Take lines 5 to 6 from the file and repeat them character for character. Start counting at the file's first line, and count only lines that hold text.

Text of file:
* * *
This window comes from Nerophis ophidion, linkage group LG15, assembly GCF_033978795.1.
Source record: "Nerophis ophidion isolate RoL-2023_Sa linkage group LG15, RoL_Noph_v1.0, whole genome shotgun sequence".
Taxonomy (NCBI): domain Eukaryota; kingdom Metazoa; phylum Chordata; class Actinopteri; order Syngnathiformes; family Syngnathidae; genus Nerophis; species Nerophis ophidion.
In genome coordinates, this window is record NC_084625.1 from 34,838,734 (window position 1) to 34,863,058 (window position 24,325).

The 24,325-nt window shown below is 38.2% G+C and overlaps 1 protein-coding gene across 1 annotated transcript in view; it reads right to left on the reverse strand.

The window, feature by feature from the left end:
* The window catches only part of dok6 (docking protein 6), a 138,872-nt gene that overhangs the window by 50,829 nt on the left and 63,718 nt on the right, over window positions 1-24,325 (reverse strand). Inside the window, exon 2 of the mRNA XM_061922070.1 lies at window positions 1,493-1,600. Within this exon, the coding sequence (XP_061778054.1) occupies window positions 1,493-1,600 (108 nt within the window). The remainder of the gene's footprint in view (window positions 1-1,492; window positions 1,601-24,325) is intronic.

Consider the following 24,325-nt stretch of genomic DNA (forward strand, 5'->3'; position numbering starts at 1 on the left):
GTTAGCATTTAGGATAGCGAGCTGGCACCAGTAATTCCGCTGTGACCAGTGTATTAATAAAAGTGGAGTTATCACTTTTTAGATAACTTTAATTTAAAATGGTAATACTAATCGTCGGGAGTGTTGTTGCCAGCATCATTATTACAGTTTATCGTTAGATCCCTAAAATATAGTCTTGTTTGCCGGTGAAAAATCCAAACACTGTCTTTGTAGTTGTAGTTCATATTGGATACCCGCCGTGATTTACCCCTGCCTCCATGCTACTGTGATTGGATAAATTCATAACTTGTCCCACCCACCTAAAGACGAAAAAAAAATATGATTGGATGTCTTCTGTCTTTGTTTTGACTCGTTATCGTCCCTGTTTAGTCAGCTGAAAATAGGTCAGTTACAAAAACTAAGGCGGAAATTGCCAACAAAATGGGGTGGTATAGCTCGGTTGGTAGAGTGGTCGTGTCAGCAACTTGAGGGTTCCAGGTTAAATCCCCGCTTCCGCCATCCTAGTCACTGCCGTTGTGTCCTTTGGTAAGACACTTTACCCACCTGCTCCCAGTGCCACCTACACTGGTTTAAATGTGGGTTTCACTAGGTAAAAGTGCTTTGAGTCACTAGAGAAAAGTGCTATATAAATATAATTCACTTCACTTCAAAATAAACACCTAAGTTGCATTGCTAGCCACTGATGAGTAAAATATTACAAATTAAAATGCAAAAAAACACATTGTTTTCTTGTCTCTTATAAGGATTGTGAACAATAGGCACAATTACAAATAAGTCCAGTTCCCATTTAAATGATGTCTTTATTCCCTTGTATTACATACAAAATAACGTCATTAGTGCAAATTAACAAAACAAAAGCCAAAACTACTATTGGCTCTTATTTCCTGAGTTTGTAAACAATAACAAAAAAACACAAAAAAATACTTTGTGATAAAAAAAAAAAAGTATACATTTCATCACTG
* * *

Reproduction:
The 24,325-nt window shown below is 38.2% G+C and overlaps 1 protein-coding gene across 1 annotated transcript in view; it reads right to left on the reverse strand.

The window, feature by feature from the left end: